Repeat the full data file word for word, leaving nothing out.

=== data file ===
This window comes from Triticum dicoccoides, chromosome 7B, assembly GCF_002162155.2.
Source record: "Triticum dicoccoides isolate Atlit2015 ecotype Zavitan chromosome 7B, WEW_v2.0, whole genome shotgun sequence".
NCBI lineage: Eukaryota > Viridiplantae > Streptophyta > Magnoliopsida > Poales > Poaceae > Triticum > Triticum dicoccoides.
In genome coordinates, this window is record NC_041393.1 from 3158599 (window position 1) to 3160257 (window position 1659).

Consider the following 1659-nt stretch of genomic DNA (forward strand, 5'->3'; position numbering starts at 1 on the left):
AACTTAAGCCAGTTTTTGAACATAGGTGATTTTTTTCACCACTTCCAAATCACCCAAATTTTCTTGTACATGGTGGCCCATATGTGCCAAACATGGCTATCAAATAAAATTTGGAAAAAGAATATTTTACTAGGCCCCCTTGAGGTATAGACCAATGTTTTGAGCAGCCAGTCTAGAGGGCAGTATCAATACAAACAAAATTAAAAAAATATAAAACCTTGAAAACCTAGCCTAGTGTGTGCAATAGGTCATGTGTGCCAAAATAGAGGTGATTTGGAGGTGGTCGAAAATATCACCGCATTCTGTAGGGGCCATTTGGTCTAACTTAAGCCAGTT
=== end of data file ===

This window comes from Triticum dicoccoides, chromosome 7B, assembly GCF_002162155.2.
Source record: "Triticum dicoccoides isolate Atlit2015 ecotype Zavitan chromosome 7B, WEW_v2.0, whole genome shotgun sequence".
NCBI lineage: Eukaryota > Viridiplantae > Streptophyta > Magnoliopsida > Poales > Poaceae > Triticum > Triticum dicoccoides.
In genome coordinates, this window is record NC_041393.1 from 3158599 (window position 1) to 3160257 (window position 1659).

Consider the following 1659-nt stretch of genomic DNA (forward strand, 5'->3'; position numbering starts at 1 on the left):
AACTTAAGCCAGTTTTTGAACATAGGTGATTTTTTTCACCACTTCCAAATCACCCAAATTTTCTTGTACATGGTGGCCCATATGTGCCAAACATGGCTATCAAATAAAATTTGGAAAAAGAATATTTTACTAGGCCCCCTTGAGGTATAGACCAATGTTTTGAGCAGCCAGTCTAGAGGGCAGTATCAATACAAACAAAATTAAAAAAATATAAAACCTTGAAAACCTAGCCTAGTGTGTGCAATAGGTCATGTGTGCCAAAATAGAGGTGATTTGGAGGTGGTCGAAAATATCACCGCATTCTGTAGGGGCCATTTGGTCTAACTTAAGCCAGTT